>> >To: 'TAPR Weather Station SIG Mailing List' <wxsig at lists.tapr.org>
>> >Subject: RE: [wxsig] Newbie question
>> >
>> >> Our local sailing club would really like to know the wind 
>> >> speed/direction at a spot offshore.  NOAA doesn't have the budget 
>> >> to install a real weather buoy, so  it's up to me (us).  We think 
>> >> the USCG will allow us to place an instrument package on a 
>> >> navigation buoy in the area of interest, although installing it will
be a good trick!
>> >>
>> >> Needs:
>> >> 1) Wind speed/direction required
>> >> 2) Able to communicate with base station about 1.8 miles away 
>> >> (good line of sight).
>> >> 3) Solar panel operated. (Night time observations not important, 
>> >> so maybe no or very small battery?).
>> >> 4) Marine environment (non freezing, but salt water and frequent 
>> >> gale
>> >> conditions)
>> >> 5) Low cost, since the USCG has a hard time just keeping the buoy 
>> >> in place, and it will probably be lost more than once.
>> >>
>> >> The Dallas Wind sensor seems like a reasonable input device, 
>> >> although sufficient accuracy might be possible with a wand with 
>> >> strain gauges.  I'm a competent PIC programmer, so that wouldn't 
>> >> be too challenging.  The 1.8 miles is the gotcha for me.  There 
>> >> are no available locations for repeaters, so I'm thinking it will 
>> >> have to be either a packet radio or possibly a cobbled-up FRS type 
>> >> personal walkie talkie.
>> >>
>> >> Any suggestions?
>> >
>> >I think a fiberglass watertight enclosure (Hoffman or similar) would 
>> >be where I would start.  Inside there I'd try to fit a low power VHF 
>> >radio, Kantronics KPC3+ TNC and possibly a Peet Bros Ultimeter 100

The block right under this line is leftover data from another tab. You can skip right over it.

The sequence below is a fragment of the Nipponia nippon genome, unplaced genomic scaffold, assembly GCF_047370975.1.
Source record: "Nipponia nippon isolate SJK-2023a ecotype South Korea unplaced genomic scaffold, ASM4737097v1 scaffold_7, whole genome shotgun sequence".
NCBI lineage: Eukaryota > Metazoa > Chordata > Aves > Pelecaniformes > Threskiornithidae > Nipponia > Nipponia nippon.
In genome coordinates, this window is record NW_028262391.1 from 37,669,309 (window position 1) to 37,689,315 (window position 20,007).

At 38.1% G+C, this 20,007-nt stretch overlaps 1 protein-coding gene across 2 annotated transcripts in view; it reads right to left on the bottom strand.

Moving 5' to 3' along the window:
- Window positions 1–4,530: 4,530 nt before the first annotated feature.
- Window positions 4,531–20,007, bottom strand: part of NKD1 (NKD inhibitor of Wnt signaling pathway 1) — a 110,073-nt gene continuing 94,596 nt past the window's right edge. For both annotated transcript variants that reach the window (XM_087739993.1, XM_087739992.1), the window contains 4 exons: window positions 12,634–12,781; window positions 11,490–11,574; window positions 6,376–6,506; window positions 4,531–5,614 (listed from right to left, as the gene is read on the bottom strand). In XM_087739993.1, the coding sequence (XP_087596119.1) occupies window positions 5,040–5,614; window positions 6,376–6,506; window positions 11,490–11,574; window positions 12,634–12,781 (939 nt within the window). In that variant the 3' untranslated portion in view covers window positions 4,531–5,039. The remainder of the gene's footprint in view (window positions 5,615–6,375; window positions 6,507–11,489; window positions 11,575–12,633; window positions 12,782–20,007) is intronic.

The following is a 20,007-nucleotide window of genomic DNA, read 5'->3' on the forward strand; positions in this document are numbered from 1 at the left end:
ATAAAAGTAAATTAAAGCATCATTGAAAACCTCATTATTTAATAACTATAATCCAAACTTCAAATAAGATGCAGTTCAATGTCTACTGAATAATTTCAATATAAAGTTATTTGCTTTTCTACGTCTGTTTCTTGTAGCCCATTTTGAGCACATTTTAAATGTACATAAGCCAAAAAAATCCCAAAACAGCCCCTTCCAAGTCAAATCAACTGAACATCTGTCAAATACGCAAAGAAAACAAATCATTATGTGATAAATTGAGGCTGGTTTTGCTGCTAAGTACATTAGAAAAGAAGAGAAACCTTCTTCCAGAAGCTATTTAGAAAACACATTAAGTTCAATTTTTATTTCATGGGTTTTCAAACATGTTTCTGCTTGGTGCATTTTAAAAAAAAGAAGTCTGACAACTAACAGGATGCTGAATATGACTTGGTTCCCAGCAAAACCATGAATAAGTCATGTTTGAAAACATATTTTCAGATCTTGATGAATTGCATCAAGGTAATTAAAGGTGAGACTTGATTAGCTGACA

weather station.
>> >Our APRS weather stations 
>> >http://www.ocrg.org/telemetry_feed/ocrgwx.html use commercial mobile 
>> >radios for more power, the KPC3+ which has been modified for our 
>> >telemetry needs, our custom made telemetry adapter which gets a 
>> >digital input and a couple analog inputs, and a device we make 
>> >called the WeatherDOG which takes the Peet data stream and 
>> >'massages' it with a PIC before sending it to the TNC.  This is done 
>> >primarily to make the weather data standards compliant so it will 
>> >show up on the Kenwood APRS radio displays (mobile and portable), 
>> >but secondly we have an option in the WeatherDOG that allows the 
>> >data to be 'human readable' and spits out the weather data in a UI
packet with it in clear test format so you could easily parse it or just
read it on a computer screen.
>> >
>> >Many ways to do this of course, power will certainly be your 
>> >challenge.  I'd use some photo sensor to shut the thing off at night 
>> >if you want to conserver battery, using a couple of gel cells and a 
>> >small solar panel for maintenance.  If all you really want is wind 
>> >speed and direction, I guess you could take the output of the 
>> >anemometer and feed it into the PIC, write a bunch of code, and get what
you want.
>> >
>> >Another off the shelf option (more power required) would be the 
>> >CAT200 repeater controller with the computer interface, connects 
>> >directly to the Peet weather station and a two way radio, simple 
>> >DTMF query to the radio and the synthesized voice could read back the
wind speed and direction for you.
>> >
>> >Sounds fun, good luck on the installation!
>> >
>> >73
>> >
>> >N7HQR
>> >
>> >
>> >_______________________________________________
>> >wxsig mailing list
>> >wxsig at lists.tapr.org
>> >https://lists.tapr.org/cgi-bin/mailman/listinfo/wxsig